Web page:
Author + information
- S1936879815020245-965c73fd734f39add5de37ba8d1b5ac1David B. Casey,
- S1936879815020245-d379f587a39caac800e77cc3aef35fc9David Stewart and
- S1936879815020245-9d1765e2429aa4328733ef8c78aee928Mladen I. Vidovich
Although there has been rapid adoption of simulators by numerous teaching consortiums, the use of simulator-based teaching in cardiology has unfortunately lagged behind other procedural specialties. This study investigates the utility of a simulator-based training program for fellows in cardiovascular disease with no prior experience in diagnostic coronary angiography.
First-year cardiology fellows at University of Illinois-Chicago (UIC) with no prior exposure to diagnostic coronary angiography completed benchmark cases requiring basic coronary engagement with catheters and angiography in multiple views using AngioMentor™ simulators (Simbionix. Cleveland, Ohio). Subsequently, benchmark cases were completed one day later and at 9 months following 2-3 months of training in the cardiac catheterization lab. In addition, 1st year cardiology fellows were compared to 3rd year fellows. Objective measures assessed from benchmark cases were total procedural time, total contrast used, and total fluoroscopy time.
All fellows improved their total time to complete the benchmark case from initial to second attempt one day later (initial 15.5 min, second 10 min, P=0.004). Importantly, total contrast used (60 ml initial, 43 ml second, P=0.02) and total fluoroscopic time (7 min initial and 5 min second, P=0.01) also both decreased. Overall procedure time and contrast use was similar among 1st and 3rd year fellows after simulation training. Total procedure time was 10 min (± 69 seconds) for the 1st years versus 9.5 min (± 53 seconds) for the 3rd years. Total contrast used was 43 ml (± 6 mL) for the 1st years versus 47 mL (± 7 mL) for the 3rd years. Decreases in procedure and fluoroscopy time were maintained in 1st year fellows after 2-3 months of training in the cardiovascular catheterization laboratory.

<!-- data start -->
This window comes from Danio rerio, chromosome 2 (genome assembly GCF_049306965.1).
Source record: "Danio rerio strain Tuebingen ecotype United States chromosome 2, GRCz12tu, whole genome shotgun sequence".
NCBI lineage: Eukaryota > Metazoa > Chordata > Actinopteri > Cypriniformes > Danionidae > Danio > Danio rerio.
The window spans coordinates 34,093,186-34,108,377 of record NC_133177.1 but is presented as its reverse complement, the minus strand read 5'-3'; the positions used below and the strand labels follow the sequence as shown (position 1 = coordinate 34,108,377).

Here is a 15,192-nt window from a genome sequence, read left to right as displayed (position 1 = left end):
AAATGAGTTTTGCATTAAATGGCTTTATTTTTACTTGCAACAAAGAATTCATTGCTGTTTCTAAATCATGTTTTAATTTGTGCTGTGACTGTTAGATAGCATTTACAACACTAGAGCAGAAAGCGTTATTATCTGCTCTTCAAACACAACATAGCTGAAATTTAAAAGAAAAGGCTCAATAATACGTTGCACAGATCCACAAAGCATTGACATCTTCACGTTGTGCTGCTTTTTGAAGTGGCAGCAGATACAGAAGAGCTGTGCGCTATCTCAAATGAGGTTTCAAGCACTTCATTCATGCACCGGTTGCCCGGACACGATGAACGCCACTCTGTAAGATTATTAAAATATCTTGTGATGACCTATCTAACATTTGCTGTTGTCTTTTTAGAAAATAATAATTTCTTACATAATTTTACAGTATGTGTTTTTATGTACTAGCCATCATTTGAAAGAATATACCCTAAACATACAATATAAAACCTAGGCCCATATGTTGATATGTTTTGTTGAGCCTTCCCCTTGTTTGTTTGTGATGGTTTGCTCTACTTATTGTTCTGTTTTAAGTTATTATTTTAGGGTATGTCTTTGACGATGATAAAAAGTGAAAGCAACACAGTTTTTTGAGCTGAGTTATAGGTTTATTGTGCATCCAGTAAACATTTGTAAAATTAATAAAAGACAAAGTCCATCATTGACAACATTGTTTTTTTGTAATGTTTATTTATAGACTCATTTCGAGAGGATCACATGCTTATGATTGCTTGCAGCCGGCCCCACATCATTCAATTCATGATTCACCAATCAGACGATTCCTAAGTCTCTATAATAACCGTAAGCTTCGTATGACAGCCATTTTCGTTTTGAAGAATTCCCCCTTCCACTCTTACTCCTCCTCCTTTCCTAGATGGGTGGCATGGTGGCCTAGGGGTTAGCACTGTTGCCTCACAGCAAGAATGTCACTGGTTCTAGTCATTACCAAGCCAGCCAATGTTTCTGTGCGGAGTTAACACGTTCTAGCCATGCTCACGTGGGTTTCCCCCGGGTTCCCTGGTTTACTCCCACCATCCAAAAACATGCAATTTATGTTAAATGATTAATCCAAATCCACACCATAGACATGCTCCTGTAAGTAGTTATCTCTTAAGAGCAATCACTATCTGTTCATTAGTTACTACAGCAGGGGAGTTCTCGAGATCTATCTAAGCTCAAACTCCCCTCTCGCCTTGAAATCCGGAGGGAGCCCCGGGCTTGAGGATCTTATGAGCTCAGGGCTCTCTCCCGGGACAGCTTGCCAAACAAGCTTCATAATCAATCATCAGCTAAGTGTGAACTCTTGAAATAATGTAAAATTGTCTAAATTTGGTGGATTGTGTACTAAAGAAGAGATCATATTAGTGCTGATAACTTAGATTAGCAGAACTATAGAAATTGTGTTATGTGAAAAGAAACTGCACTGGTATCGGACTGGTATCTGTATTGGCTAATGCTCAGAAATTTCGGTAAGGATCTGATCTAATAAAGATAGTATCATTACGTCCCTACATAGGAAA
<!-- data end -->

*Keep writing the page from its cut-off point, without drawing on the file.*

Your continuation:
Fellows displayed technical and procedural improvement at diagnostic coronary angiography in a short period of time with procedural and fluoroscopic time showing lasting improvements after 9 months. In this study, a computer-based simulator was successfully incorporated into a first year cardiovascular fellowship curriculum and represents a contemporary means to assess the effectiveness of simulation and non-simulation training in cardiology.